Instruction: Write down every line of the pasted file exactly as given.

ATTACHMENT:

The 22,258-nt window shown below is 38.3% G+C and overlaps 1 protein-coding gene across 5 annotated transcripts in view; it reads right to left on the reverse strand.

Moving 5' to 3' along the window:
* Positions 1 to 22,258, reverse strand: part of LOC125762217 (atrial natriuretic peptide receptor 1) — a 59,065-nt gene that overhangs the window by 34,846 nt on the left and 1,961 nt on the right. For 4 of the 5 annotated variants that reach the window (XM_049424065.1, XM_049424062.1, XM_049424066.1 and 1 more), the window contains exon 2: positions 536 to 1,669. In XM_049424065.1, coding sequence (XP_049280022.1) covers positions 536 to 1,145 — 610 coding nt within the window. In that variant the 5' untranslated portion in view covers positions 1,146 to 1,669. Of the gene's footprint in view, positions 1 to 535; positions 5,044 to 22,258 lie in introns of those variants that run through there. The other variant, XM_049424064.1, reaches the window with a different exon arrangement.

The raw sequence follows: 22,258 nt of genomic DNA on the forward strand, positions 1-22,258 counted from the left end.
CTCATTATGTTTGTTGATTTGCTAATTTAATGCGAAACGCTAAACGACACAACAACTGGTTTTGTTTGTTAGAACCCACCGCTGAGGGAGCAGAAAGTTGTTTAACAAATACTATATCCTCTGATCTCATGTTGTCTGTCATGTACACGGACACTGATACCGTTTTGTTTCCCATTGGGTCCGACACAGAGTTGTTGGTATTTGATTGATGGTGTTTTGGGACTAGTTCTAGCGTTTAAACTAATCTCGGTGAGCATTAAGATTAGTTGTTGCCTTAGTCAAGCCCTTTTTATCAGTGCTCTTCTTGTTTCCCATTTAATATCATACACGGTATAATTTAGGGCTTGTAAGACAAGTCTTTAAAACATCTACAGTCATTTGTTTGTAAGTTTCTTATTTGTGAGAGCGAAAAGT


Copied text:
The 22,258-nt window shown below is 38.3% G+C and overlaps 1 protein-coding gene across 5 annotated transcripts in view; it reads right to left on the reverse strand.

Moving 5' to 3' along the window:
* Positions 1 to 22,258, reverse strand: part of LOC125762217 (atrial natriuretic peptide receptor 1) — a 59,065-nt gene that overhangs the window by 34,846 nt on the left and 1,961 nt on the right. For 4 of the 5 annotated variants that reach the window (XM_049424065.1, XM_049424062.1, XM_049424066.1 and 1 more), the window contains exon 2: positions 536 to 1,669. In XM_049424065.1, coding sequence (XP_049280022.1) covers positions 536 to 1,145 — 610 coding nt within the window. In that variant the 5' untranslated portion in view covers positions 1,146 to 1,669. Of the gene's footprint in view, positions 1 to 535; positions 5,044 to 22,258 lie in introns of those variants that run through there. The other variant, XM_049424064.1, reaches the window with a different exon arrangement.

The raw sequence follows: 22,258 nt of genomic DNA on the forward strand, positions 1-22,258 counted from the left end.
CTCATTATGTTTGTTGATTTGCTAATTTAATGCGAAACGCTAAACGACACAACAACTGGTTTTGTTTGTTAGAACCCACCGCTGAGGGAGCAGAAAGTTGTTTAACAAATACTATATCCTCTGATCTCATGTTGTCTGTCATGTACACGGACACTGATACCGTTTTGTTTCCCATTGGGTCCGACACAGAGTTGTTGGTATTTGATTGATGGTGTTTTGGGACTAGTTCTAGCGTTTAAACTAATCTCGGTGAGCATTAAGATTAGTTGTTGCCTTAGTCAAGCCCTTTTTATCAGTGCTCTTCTTGTTTCCCATTTAATATCATACACGGTATAATTTAGGGCTTGTAAGACAAGTCTTTAAAACATCTACAGTCATTTGTTTGTAAGTTTCTTATTTGTGAGAGCGAAAAGT